Last updated: 14 March, 2014

Shiite rebels rally in Yemeni city demanding change of government

Thousands of Zaidi Shiite rebels marched through a provincial capital in northern Yemen on Friday to demand the resignation of the central government, which they accused of corruption, witnesses said.

With many toting assault rifles and accompanied by vehicles mounted with rocket launchers, they chanted “down with the corrupt government,” as they paraded on the streets of Omran.

They were closely watched by a large number of troops and security forces, backed up by tanks and other armoured vehicles.

They also demanded the sacking of provincial governor Mohammed Hassan Dammaj, a member of the Al-Islah party, an alliance of Zaidi tribal notables and Sunni Islamists, as well as of General Hamid al-Qushaiby, commander of the army’s 310th Armoured Brigade.

Last month, President Abdrabuh Mansur Hadi and party leaders in Sanaa agreed to transform the restive country into a six-region federation as part of a political transition.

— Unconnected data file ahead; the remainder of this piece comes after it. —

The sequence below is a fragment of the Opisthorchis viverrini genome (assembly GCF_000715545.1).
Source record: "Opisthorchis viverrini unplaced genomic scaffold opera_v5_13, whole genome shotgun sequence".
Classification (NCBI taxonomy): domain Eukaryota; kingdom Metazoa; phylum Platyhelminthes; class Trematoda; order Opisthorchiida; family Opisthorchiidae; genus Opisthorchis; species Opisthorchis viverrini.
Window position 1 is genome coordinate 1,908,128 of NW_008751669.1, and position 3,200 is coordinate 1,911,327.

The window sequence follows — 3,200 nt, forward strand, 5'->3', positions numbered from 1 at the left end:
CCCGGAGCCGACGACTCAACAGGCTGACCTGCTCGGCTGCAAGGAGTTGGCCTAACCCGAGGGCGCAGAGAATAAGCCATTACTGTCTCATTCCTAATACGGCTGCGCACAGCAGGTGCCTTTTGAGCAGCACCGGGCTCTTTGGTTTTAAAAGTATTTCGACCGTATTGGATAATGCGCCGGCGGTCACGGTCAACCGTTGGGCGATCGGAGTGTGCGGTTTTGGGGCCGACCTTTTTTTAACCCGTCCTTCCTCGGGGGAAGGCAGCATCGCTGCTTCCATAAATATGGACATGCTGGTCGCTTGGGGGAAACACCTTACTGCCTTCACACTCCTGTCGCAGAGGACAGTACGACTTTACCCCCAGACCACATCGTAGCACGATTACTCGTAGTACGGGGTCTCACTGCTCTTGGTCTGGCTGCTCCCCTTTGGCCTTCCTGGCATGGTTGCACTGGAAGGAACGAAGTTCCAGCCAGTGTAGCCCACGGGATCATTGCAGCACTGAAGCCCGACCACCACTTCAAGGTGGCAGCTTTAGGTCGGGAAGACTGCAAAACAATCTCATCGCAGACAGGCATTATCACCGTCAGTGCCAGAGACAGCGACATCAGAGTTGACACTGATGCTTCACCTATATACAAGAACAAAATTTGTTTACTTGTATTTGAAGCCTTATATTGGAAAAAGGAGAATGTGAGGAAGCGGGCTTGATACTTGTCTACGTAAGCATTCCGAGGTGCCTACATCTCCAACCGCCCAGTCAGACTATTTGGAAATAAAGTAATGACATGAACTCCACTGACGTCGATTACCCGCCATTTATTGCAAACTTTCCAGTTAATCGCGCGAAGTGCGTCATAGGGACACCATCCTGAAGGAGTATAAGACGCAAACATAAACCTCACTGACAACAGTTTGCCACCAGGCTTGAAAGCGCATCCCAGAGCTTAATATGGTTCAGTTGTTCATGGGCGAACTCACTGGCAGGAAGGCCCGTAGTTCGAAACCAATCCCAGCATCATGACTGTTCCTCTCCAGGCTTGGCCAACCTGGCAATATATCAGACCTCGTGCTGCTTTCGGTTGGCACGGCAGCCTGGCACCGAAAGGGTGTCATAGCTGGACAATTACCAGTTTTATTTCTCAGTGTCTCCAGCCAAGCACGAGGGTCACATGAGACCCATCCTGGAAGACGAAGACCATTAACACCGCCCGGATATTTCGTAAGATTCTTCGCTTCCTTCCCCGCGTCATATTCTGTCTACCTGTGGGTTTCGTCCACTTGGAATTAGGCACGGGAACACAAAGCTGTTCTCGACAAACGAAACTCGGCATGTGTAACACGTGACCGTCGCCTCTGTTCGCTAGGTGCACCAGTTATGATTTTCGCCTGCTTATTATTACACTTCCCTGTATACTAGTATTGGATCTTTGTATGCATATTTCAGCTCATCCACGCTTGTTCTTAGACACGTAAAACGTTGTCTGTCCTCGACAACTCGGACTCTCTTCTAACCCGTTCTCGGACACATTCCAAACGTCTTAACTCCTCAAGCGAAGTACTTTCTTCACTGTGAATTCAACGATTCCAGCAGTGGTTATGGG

The rebels, who complain that Yemen would be divided into rich and poor regions under the plan, have been trying to enlarge their zone of influence by pushing out from their mountain strongholds in the far north to areas closer to the capital.

In early February, they seized areas in Omran province, leaving more than 150 people dead and overrunning the home base of the Al-Ahmar clan, traditional leaders of the powerful Hashid tribal confederation and of the Islah party.

Military sources said their objective is to seize Omran city and, from there, lay seige to Sanaa.

Ironically, an army officer in Omran told AFP Friday that the rebels had been allowed in to the city to demonstrate after giving assurances that there would be no violence.

Friday’s demonstration, which passed off peacefully, came a day after six rebels and two soldiers were killed in a firefight near Sanaa, as the rebels pressed southward.

That exchange came after days of clashes between the rebels, known as Ansarullah (Partisans of God), and tribesmen loyal to the Al-Ahmar clan, in which at least 22 people have been reported killed since the weekend.